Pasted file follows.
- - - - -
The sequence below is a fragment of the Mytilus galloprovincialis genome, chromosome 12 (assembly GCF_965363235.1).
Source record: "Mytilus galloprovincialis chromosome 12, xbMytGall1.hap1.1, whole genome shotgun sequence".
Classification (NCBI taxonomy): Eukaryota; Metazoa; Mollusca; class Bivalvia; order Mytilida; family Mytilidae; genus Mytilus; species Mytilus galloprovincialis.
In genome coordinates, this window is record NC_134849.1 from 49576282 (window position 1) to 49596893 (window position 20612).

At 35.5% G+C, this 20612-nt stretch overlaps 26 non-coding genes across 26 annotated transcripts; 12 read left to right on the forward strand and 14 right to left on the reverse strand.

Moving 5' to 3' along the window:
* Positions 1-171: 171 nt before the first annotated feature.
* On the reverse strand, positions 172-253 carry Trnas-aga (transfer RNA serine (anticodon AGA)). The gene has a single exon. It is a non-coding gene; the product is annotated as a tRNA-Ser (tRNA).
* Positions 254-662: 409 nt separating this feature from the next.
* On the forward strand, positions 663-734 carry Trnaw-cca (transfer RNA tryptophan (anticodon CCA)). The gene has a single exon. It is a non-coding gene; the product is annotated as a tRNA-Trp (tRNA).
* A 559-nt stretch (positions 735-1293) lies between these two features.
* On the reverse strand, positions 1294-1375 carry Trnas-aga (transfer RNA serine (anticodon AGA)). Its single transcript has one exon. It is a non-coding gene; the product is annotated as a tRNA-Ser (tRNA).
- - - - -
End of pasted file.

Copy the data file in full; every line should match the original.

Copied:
The sequence below is a fragment of the Mytilus galloprovincialis genome, chromosome 12 (assembly GCF_965363235.1).
Source record: "Mytilus galloprovincialis chromosome 12, xbMytGall1.hap1.1, whole genome shotgun sequence".
Classification (NCBI taxonomy): Eukaryota; Metazoa; Mollusca; class Bivalvia; order Mytilida; family Mytilidae; genus Mytilus; species Mytilus galloprovincialis.
In genome coordinates, this window is record NC_134849.1 from 49576282 (window position 1) to 49596893 (window position 20612).

At 35.5% G+C, this 20612-nt stretch overlaps 26 non-coding genes across 26 annotated transcripts; 12 read left to right on the forward strand and 14 right to left on the reverse strand.

Moving 5' to 3' along the window:
* Positions 1-171: 171 nt before the first annotated feature.
* On the reverse strand, positions 172-253 carry Trnas-aga (transfer RNA serine (anticodon AGA)). The gene has a single exon. It is a non-coding gene; the product is annotated as a tRNA-Ser (tRNA).
* Positions 254-662: 409 nt separating this feature from the next.
* On the forward strand, positions 663-734 carry Trnaw-cca (transfer RNA tryptophan (anticodon CCA)). The gene has a single exon. It is a non-coding gene; the product is annotated as a tRNA-Trp (tRNA).
* A 559-nt stretch (positions 735-1293) lies between these two features.
* On the reverse strand, positions 1294-1375 carry Trnas-aga (transfer RNA serine (anticodon AGA)). Its single transcript has one exon. It is a non-coding gene; the product is annotated as a tRNA-Ser (tRNA).